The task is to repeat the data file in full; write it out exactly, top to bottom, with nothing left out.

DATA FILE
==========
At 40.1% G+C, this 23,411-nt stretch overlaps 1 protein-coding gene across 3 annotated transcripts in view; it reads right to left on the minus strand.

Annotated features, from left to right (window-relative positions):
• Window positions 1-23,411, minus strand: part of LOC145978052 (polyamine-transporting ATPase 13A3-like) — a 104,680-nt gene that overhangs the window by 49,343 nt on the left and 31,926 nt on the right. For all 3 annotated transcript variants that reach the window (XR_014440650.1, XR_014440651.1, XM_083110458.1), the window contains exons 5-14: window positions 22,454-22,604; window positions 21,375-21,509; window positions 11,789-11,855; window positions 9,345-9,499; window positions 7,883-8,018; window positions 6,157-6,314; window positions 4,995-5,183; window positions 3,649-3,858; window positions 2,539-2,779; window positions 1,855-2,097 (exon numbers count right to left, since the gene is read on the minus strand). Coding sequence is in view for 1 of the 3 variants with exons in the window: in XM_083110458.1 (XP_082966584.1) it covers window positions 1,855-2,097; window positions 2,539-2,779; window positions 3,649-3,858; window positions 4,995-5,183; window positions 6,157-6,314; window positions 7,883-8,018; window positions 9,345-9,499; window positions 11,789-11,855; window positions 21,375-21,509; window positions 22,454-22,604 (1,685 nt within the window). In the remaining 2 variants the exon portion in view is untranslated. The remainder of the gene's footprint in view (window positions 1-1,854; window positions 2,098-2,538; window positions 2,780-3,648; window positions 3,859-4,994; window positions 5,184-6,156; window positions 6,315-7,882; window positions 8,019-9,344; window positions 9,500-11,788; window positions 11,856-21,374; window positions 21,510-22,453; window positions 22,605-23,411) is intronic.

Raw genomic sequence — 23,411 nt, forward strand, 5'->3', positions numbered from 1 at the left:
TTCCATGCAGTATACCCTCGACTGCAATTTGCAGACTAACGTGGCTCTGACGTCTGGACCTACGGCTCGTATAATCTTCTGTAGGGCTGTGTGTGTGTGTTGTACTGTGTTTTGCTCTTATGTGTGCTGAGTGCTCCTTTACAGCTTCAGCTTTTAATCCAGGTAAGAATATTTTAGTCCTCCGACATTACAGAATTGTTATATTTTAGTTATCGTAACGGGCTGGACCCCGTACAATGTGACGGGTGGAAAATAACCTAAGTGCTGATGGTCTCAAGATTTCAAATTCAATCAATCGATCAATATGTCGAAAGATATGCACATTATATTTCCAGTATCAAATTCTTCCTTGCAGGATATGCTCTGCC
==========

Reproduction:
At 40.1% G+C, this 23,411-nt stretch overlaps 1 protein-coding gene across 3 annotated transcripts in view; it reads right to left on the minus strand.

Annotated features, from left to right (window-relative positions):
• Window positions 1-23,411, minus strand: part of LOC145978052 (polyamine-transporting ATPase 13A3-like) — a 104,680-nt gene that overhangs the window by 49,343 nt on the left and 31,926 nt on the right. For all 3 annotated transcript variants that reach the window (XR_014440650.1, XR_014440651.1, XM_083110458.1), the window contains exons 5-14: window positions 22,454-22,604; window positions 21,375-21,509; window positions 11,789-11,855; window positions 9,345-9,499; window positions 7,883-8,018; window positions 6,157-6,314; window positions 4,995-5,183; window positions 3,649-3,858; window positions 2,539-2,779; window positions 1,855-2,097 (exon numbers count right to left, since the gene is read on the minus strand). Coding sequence is in view for 1 of the 3 variants with exons in the window: in XM_083110458.1 (XP_082966584.1) it covers window positions 1,855-2,097; window positions 2,539-2,779; window positions 3,649-3,858; window positions 4,995-5,183; window positions 6,157-6,314; window positions 7,883-8,018; window positions 9,345-9,499; window positions 11,789-11,855; window positions 21,375-21,509; window positions 22,454-22,604 (1,685 nt within the window). In the remaining 2 variants the exon portion in view is untranslated. The remainder of the gene's footprint in view (window positions 1-1,854; window positions 2,098-2,538; window positions 2,780-3,648; window positions 3,859-4,994; window positions 5,184-6,156; window positions 6,315-7,882; window positions 8,019-9,344; window positions 9,500-11,788; window positions 11,856-21,374; window positions 21,510-22,453; window positions 22,605-23,411) is intronic.

Raw genomic sequence — 23,411 nt, forward strand, 5'->3', positions numbered from 1 at the left:
TTCCATGCAGTATACCCTCGACTGCAATTTGCAGACTAACGTGGCTCTGACGTCTGGACCTACGGCTCGTATAATCTTCTGTAGGGCTGTGTGTGTGTGTTGTACTGTGTTTTGCTCTTATGTGTGCTGAGTGCTCCTTTACAGCTTCAGCTTTTAATCCAGGTAAGAATATTTTAGTCCTCCGACATTACAGAATTGTTATATTTTAGTTATCGTAACGGGCTGGACCCCGTACAATGTGACGGGTGGAAAATAACCTAAGTGCTGATGGTCTCAAGATTTCAAATTCAATCAATCGATCAATATGTCGAAAGATATGCACATTATATTTCCAGTATCAAATTCTTCCTTGCAGGATATGCTCTGCC